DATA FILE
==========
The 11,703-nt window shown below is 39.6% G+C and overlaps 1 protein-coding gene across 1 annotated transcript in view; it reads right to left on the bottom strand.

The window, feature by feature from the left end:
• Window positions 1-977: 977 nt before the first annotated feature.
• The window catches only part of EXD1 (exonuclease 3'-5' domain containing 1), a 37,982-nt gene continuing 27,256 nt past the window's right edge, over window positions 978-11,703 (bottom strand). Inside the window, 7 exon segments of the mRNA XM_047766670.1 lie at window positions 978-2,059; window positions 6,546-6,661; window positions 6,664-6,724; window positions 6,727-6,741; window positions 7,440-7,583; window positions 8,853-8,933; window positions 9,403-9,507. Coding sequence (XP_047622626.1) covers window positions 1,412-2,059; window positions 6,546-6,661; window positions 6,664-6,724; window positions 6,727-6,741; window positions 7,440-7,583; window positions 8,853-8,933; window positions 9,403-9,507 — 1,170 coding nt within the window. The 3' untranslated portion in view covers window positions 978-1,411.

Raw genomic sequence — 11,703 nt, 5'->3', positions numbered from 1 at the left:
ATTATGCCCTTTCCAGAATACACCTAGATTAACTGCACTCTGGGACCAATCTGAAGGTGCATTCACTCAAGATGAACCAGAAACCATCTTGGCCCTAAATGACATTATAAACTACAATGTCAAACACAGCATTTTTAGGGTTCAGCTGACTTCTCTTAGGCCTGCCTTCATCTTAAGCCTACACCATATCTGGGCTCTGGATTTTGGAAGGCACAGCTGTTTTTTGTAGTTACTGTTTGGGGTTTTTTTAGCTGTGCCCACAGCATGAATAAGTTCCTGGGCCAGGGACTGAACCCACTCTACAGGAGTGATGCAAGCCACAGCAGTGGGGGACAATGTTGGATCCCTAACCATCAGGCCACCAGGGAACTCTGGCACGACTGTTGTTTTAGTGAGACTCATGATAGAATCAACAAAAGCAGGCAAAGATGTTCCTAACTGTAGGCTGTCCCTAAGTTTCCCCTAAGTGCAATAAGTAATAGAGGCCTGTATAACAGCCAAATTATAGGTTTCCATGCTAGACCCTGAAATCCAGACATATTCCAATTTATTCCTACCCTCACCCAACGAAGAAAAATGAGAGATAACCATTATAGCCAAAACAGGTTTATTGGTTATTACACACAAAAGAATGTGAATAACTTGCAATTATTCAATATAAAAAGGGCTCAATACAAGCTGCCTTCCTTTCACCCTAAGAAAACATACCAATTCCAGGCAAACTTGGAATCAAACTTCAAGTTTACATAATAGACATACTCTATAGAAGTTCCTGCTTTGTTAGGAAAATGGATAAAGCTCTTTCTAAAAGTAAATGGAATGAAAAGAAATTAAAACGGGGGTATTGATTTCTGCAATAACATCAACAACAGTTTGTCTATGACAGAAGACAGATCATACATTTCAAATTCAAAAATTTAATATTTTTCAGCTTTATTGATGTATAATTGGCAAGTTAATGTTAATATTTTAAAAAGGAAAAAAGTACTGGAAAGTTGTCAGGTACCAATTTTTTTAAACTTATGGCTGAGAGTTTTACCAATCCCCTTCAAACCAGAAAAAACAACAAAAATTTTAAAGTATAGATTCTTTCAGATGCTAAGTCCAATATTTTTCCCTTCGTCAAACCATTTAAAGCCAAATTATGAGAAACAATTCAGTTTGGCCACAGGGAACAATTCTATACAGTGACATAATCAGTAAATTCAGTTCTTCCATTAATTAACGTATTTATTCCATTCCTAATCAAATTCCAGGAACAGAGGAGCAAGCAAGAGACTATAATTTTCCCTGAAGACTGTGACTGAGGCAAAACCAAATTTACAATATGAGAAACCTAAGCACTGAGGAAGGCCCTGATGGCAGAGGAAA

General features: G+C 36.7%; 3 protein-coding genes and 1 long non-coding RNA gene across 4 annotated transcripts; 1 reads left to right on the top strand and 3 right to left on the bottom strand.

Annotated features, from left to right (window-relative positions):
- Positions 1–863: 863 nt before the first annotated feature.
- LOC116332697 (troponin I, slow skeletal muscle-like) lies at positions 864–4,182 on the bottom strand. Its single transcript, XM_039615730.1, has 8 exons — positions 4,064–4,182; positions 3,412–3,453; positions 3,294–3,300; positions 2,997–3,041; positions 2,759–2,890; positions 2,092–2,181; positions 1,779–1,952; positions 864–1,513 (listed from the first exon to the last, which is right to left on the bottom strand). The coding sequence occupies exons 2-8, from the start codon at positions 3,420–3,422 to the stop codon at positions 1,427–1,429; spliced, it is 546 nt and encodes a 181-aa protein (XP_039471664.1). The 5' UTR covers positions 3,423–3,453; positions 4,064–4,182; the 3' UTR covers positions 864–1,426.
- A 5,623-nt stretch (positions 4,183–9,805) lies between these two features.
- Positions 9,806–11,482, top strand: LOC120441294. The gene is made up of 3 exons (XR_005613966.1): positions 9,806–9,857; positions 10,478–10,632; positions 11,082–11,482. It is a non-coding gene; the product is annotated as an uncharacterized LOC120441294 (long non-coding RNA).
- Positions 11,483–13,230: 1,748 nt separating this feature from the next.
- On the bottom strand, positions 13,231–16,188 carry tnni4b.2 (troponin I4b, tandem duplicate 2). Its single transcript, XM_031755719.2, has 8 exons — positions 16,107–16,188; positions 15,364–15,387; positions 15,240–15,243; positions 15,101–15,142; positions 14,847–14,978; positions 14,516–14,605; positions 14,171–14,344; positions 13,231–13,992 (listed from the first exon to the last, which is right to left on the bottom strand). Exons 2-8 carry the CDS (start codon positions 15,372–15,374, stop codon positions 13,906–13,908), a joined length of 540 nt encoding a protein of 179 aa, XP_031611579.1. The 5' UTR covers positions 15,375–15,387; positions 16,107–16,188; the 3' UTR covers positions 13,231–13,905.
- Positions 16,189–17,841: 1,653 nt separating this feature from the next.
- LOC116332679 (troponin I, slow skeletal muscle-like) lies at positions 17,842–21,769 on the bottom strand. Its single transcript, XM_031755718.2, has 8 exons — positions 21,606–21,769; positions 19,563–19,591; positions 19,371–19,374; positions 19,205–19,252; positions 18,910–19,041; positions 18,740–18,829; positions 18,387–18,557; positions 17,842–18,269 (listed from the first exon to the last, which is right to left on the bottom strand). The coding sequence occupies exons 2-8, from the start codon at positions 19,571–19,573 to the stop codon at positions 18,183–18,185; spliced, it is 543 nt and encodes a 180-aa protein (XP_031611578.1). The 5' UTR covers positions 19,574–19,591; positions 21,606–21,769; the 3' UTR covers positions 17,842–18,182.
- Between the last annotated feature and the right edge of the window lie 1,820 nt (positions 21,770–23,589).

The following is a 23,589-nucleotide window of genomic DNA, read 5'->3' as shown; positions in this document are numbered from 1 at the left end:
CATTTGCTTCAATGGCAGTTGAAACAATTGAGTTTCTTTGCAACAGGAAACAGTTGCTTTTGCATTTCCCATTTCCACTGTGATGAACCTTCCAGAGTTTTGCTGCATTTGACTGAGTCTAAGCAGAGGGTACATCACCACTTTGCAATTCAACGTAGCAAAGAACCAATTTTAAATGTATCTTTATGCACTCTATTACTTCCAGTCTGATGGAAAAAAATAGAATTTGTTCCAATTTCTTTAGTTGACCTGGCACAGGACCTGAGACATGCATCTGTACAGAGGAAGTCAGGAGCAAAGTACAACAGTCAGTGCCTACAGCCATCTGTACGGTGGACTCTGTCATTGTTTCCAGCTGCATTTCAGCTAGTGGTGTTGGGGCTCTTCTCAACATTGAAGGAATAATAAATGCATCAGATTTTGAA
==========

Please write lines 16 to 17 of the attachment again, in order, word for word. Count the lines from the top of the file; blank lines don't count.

- LOC116332679 (troponin I, slow skeletal muscle-like) lies at positions 17,842–21,769 on the bottom strand. Its single transcript, XM_031755718.2, has 8 exons — positions 21,606–21,769; positions 19,563–19,591; positions 19,371–19,374; positions 19,205–19,252; positions 18,910–19,041; positions 18,740–18,829; positions 18,387–18,557; positions 17,842–18,269 (listed from the first exon to the last, which is right to left on the bottom strand). The coding sequence occupies exons 2-8, from the start codon at positions 19,571–19,573 to the stop codon at positions 18,183–18,185; spliced, it is 543 nt and encodes a 180-aa protein (XP_031611578.1). The 5' UTR covers positions 19,574–19,591; positions 21,606–21,769; the 3' UTR covers positions 17,842–18,182.
- Between the last annotated feature and the right edge of the window lie 1,820 nt (positions 21,770–23,589).